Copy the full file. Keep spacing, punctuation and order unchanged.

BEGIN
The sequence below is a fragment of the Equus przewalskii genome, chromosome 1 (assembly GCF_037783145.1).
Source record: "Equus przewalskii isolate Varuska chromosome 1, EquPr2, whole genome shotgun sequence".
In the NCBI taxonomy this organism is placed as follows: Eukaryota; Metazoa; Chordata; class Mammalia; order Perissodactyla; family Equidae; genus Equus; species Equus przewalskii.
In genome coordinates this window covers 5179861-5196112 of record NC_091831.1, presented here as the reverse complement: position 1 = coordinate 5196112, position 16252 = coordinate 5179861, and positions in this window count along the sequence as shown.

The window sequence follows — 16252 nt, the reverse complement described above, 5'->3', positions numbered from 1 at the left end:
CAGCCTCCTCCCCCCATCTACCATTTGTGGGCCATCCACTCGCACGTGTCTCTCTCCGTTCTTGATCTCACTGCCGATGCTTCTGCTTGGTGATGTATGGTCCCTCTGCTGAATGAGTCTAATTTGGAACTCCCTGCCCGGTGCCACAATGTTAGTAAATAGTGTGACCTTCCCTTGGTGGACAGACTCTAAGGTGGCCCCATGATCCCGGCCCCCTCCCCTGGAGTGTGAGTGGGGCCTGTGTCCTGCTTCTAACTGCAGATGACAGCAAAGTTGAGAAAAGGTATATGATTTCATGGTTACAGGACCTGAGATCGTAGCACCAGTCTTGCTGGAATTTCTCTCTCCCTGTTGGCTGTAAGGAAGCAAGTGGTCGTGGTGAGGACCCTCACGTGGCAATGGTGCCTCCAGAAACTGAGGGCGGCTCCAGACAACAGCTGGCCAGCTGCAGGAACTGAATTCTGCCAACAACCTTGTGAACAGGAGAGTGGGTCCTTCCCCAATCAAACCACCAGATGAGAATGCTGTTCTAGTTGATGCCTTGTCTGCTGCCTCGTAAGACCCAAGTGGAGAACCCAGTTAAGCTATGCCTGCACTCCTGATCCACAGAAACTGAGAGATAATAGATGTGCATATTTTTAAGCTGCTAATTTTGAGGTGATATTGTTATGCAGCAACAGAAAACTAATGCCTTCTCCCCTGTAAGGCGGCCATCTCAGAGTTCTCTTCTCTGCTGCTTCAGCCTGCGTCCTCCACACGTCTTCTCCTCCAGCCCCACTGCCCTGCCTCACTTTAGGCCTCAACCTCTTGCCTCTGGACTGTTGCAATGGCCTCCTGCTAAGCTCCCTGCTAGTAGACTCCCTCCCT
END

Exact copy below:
The sequence below is a fragment of the Equus przewalskii genome, chromosome 1 (assembly GCF_037783145.1).
Source record: "Equus przewalskii isolate Varuska chromosome 1, EquPr2, whole genome shotgun sequence".
In the NCBI taxonomy this organism is placed as follows: Eukaryota; Metazoa; Chordata; class Mammalia; order Perissodactyla; family Equidae; genus Equus; species Equus przewalskii.
In genome coordinates this window covers 5179861-5196112 of record NC_091831.1, presented here as the reverse complement: position 1 = coordinate 5196112, position 16252 = coordinate 5179861, and positions in this window count along the sequence as shown.

The window sequence follows — 16252 nt, the reverse complement described above, 5'->3', positions numbered from 1 at the left end:
CAGCCTCCTCCCCCCATCTACCATTTGTGGGCCATCCACTCGCACGTGTCTCTCTCCGTTCTTGATCTCACTGCCGATGCTTCTGCTTGGTGATGTATGGTCCCTCTGCTGAATGAGTCTAATTTGGAACTCCCTGCCCGGTGCCACAATGTTAGTAAATAGTGTGACCTTCCCTTGGTGGACAGACTCTAAGGTGGCCCCATGATCCCGGCCCCCTCCCCTGGAGTGTGAGTGGGGCCTGTGTCCTGCTTCTAACTGCAGATGACAGCAAAGTTGAGAAAAGGTATATGATTTCATGGTTACAGGACCTGAGATCGTAGCACCAGTCTTGCTGGAATTTCTCTCTCCCTGTTGGCTGTAAGGAAGCAAGTGGTCGTGGTGAGGACCCTCACGTGGCAATGGTGCCTCCAGAAACTGAGGGCGGCTCCAGACAACAGCTGGCCAGCTGCAGGAACTGAATTCTGCCAACAACCTTGTGAACAGGAGAGTGGGTCCTTCCCCAATCAAACCACCAGATGAGAATGCTGTTCTAGTTGATGCCTTGTCTGCTGCCTCGTAAGACCCAAGTGGAGAACCCAGTTAAGCTATGCCTGCACTCCTGATCCACAGAAACTGAGAGATAATAGATGTGCATATTTTTAAGCTGCTAATTTTGAGGTGATATTGTTATGCAGCAACAGAAAACTAATGCCTTCTCCCCTGTAAGGCGGCCATCTCAGAGTTCTCTTCTCTGCTGCTTCAGCCTGCGTCCTCCACACGTCTTCTCCTCCAGCCCCACTGCCCTGCCTCACTTTAGGCCTCAACCTCTTGCCTCTGGACTGTTGCAATGGCCTCCTGCTAAGCTCCCTGCTAGTAGACTCCCTCCCT